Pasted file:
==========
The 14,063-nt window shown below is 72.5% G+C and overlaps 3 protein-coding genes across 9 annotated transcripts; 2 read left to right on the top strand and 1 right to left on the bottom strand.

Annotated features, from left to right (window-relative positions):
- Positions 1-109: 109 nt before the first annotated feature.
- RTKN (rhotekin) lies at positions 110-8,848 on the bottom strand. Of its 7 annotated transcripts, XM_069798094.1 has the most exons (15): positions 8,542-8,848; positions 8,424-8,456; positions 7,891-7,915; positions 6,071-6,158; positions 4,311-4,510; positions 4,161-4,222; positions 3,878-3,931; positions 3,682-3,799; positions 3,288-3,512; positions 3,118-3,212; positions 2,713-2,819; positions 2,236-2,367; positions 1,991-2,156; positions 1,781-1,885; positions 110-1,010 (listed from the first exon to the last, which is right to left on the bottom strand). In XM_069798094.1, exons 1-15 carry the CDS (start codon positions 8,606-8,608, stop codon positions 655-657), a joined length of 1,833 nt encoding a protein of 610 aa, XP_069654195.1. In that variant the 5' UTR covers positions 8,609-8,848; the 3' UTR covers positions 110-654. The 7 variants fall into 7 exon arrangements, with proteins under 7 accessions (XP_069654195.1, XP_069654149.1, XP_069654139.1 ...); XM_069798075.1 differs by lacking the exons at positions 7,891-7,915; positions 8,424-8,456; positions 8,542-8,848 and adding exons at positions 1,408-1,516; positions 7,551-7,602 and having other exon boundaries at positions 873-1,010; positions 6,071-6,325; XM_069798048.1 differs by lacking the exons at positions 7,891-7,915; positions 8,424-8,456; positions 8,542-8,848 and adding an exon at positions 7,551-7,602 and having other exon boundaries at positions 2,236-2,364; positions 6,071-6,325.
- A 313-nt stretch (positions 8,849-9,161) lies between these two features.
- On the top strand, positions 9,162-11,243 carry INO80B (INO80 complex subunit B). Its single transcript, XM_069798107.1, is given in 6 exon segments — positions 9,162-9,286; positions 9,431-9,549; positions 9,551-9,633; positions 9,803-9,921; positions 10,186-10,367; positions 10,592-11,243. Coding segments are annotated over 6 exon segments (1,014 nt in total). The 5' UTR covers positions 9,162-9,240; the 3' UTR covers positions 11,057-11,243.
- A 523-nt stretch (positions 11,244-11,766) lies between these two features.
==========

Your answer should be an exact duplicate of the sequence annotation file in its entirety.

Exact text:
The 14,063-nt window shown below is 72.5% G+C and overlaps 3 protein-coding genes across 9 annotated transcripts; 2 read left to right on the top strand and 1 right to left on the bottom strand.

Annotated features, from left to right (window-relative positions):
- Positions 1-109: 109 nt before the first annotated feature.
- RTKN (rhotekin) lies at positions 110-8,848 on the bottom strand. Of its 7 annotated transcripts, XM_069798094.1 has the most exons (15): positions 8,542-8,848; positions 8,424-8,456; positions 7,891-7,915; positions 6,071-6,158; positions 4,311-4,510; positions 4,161-4,222; positions 3,878-3,931; positions 3,682-3,799; positions 3,288-3,512; positions 3,118-3,212; positions 2,713-2,819; positions 2,236-2,367; positions 1,991-2,156; positions 1,781-1,885; positions 110-1,010 (listed from the first exon to the last, which is right to left on the bottom strand). In XM_069798094.1, exons 1-15 carry the CDS (start codon positions 8,606-8,608, stop codon positions 655-657), a joined length of 1,833 nt encoding a protein of 610 aa, XP_069654195.1. In that variant the 5' UTR covers positions 8,609-8,848; the 3' UTR covers positions 110-654. The 7 variants fall into 7 exon arrangements, with proteins under 7 accessions (XP_069654195.1, XP_069654149.1, XP_069654139.1 ...); XM_069798075.1 differs by lacking the exons at positions 7,891-7,915; positions 8,424-8,456; positions 8,542-8,848 and adding exons at positions 1,408-1,516; positions 7,551-7,602 and having other exon boundaries at positions 873-1,010; positions 6,071-6,325; XM_069798048.1 differs by lacking the exons at positions 7,891-7,915; positions 8,424-8,456; positions 8,542-8,848 and adding an exon at positions 7,551-7,602 and having other exon boundaries at positions 2,236-2,364; positions 6,071-6,325.
- A 313-nt stretch (positions 8,849-9,161) lies between these two features.
- On the top strand, positions 9,162-11,243 carry INO80B (INO80 complex subunit B). Its single transcript, XM_069798107.1, is given in 6 exon segments — positions 9,162-9,286; positions 9,431-9,549; positions 9,551-9,633; positions 9,803-9,921; positions 10,186-10,367; positions 10,592-11,243. Coding segments are annotated over 6 exon segments (1,014 nt in total). The 5' UTR covers positions 9,162-9,240; the 3' UTR covers positions 11,057-11,243.
- A 523-nt stretch (positions 11,244-11,766) lies between these two features.